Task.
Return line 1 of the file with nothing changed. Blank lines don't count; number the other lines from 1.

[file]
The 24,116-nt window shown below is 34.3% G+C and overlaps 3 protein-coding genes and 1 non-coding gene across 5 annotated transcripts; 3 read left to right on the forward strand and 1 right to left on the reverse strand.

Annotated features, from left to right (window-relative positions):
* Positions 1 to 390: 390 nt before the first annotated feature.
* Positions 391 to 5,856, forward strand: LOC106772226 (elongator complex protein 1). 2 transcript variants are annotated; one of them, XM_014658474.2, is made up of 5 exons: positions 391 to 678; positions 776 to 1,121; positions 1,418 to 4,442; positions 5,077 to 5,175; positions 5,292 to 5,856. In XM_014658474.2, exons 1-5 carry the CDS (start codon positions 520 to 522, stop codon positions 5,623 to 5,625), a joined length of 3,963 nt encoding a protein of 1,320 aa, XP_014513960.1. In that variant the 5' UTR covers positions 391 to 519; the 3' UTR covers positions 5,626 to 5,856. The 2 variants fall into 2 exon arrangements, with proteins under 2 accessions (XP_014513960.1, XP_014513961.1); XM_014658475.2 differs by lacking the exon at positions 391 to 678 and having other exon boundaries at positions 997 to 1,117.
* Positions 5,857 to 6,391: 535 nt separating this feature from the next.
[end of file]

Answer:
The 24,116-nt window shown below is 34.3% G+C and overlaps 3 protein-coding genes and 1 non-coding gene across 5 annotated transcripts; 3 read left to right on the forward strand and 1 right to left on the reverse strand.